MWSF: Microsoft Announces Office for Mac 2011

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Date: Thursday, February 11th, 2010, 09:10
Category: Macworld Expo, News

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With Macworld Expo underway, representatives from Microsoft announced Microsoft Office for Mac 2011, which should arrive in time for the 2010 holiday season.

Per Macworld, the new version focuses on better compatibility across platforms, improved collaboration tools, and a more refined user interface. Also, as Microsoft announced last August, the suite will include Outlook for Mac, which replaces Entourage as Office’s e-mail client. The new version of Office will also offer renewed support for Visual Basic, which was dropped in the 2008 version of the productivity suite.

“Nowadays, compatibility means more than just file formats,” said Microsoft’s Kurt Schmucker. “It’s also workflow, collaboration, and user interface.”

To that end, the new version of Office will incorporate document-collaboration features that take advantage of Microsoft’s online storage features. With Office for Mac 2011, Mac users will be able to share files and collaborate on documents with other Mac and Windows users via Microsoft’s SharePoint, SkyDrive, and Office Web Apps.

Those online tools will allow users to collaborate on documents with other Windows and Mac Office users in real time, similar to the features found in Google Docs. For example, users could create a document in Word on your laptop, save it to SkyDrive, then share it with others. A pop-up in Word will display who’s working on the document; click on that list, and you’ll be able to send them a message (as long as everyone is using Outlook or Microsoft’s Messenger IM application). The paragraphs your collaborators are working on will be locked out until they’re done. Users will also be able to edit those same documents from any computer, using Office’s Web apps. Mac users will have the same experience in the their versions of Safari and Firefox as Windows users get with their browsers, Schmucker said.

Microsoft also says it’s learned from user feedback about Office 2008 and has tweaked the user interface accordingly in Office 2011.

A new Ribbon at the top of each document window replaces Office 2008’s controversial Elements Gallery, which took some fire from Mac users for its size and inflexibility. This new Ribbon is designed to give users quick access to each program’s most commonly used tools. Unlike the Elements Gallery, the ribbon is customizable and, if you want more screen space, completely collapsible.

The new suite will also feel more Mac-like than Office 2008. For example, the Ribbon is built entirely using Apple’s Cocoa development framework, and takes takes advantage of Apple’s Core Animation system. (As a result, Ribbon tabs will slide smoothly when you rearrange them.) Click on Ribbon tools and they’ll expand smoothly into popovers that don’t obscure the document you’re working on.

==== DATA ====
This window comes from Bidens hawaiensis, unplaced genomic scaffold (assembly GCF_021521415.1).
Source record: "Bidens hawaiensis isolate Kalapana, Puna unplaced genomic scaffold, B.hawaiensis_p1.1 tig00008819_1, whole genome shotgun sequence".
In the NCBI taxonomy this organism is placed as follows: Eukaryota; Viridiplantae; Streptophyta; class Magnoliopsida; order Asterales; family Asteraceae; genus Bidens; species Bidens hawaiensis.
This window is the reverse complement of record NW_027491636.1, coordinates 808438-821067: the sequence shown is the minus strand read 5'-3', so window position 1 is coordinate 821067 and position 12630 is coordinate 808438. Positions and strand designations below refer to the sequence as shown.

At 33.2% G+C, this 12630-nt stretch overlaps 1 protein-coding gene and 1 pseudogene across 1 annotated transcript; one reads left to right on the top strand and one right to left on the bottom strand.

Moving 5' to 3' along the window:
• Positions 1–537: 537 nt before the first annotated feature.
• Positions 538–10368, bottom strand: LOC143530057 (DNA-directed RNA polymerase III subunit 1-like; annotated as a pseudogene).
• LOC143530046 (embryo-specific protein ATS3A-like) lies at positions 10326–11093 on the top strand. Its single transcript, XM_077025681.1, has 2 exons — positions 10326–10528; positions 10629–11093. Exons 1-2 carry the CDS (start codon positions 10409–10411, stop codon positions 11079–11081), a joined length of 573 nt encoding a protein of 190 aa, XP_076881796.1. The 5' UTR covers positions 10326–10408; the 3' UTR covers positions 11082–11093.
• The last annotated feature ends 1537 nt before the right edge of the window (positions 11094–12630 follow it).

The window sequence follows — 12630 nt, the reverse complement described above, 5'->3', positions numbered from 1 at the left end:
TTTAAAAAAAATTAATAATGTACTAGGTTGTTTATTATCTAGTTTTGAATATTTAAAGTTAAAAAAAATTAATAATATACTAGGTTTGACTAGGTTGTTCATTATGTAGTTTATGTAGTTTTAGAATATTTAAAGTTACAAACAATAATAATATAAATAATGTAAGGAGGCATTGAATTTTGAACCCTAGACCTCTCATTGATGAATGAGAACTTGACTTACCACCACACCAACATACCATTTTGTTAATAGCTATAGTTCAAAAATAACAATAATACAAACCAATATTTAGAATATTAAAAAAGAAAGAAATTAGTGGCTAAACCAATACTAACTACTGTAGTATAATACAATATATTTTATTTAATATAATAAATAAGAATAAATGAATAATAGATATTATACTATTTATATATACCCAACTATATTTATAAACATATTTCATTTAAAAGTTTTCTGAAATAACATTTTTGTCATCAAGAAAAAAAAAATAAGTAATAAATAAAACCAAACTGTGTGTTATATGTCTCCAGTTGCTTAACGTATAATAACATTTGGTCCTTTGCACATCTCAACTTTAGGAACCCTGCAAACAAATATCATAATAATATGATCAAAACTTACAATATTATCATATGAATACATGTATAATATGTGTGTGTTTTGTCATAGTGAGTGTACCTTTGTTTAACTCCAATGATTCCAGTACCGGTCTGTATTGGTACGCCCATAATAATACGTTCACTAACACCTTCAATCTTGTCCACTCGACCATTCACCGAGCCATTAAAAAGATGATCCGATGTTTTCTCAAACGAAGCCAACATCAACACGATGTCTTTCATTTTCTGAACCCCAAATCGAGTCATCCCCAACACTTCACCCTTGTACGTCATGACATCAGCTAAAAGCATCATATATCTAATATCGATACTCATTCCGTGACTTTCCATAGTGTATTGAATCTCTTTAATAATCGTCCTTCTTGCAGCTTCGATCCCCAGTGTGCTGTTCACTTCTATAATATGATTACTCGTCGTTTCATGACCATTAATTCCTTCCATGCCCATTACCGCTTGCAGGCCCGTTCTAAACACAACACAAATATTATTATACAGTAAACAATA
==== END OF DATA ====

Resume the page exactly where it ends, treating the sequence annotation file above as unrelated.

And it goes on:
Summarizing the interface changes, Microsoft’s Han-Yi Shaw likened Office 2008 to a teenager—“a little quirky”—but said the new edition is Office matured. “This is the version that everyone wanted,” he said.

Shaw added that the Mac team at Microsoft worked hard to adopt Apple technologies while also making sure their product was recognizably Microsoft Office. “We’re at a cross-section of Mac and PC, and because we’re die-hard Mac users, we look at the [Office] technology and try to translate it,” he said. “Following the Apple design philosophy really takes you in the right direction.”

The new Outlook will support PST imports (allowing you to move an Outlook installation, including all your old e-mails, from a Windows PC to a Mac) and will also support Microsoft’s Information Rights Management (IRM), which allows senders to specify what recipients can do with messages (print, forward, and so on). Previously-Windows only, IRM is required in some corporate settings. IRM support in Office 2001 is aimed at Mac users in cross-platform environments, Schmucker said: “It’s been a blocker for some companies because the Mac support was not there.”

The company has also re-engineered the Outlook message database system to be a series of small files, so it’s more easily backed up with Time Machine and searched in Spotlight. “Outlook’s new database is more reliable, faster, and fully supports Time Machine and Spotlight,” Schmucker said.

Finally, power users will be be able to make use of the Visual Basic macro language. Visual Basic was dropped from Office 2008 in part because it was to technically difficult to port it to the Mac’s then-new Intel CPUs. Microsoft says it began work on that port as far back as 2008, before the last Mac Office shipped. That work is now complete and the Mac suite will be using the most up-to-date version of Visual Basic.

Stay tuned for additional details as they become available.

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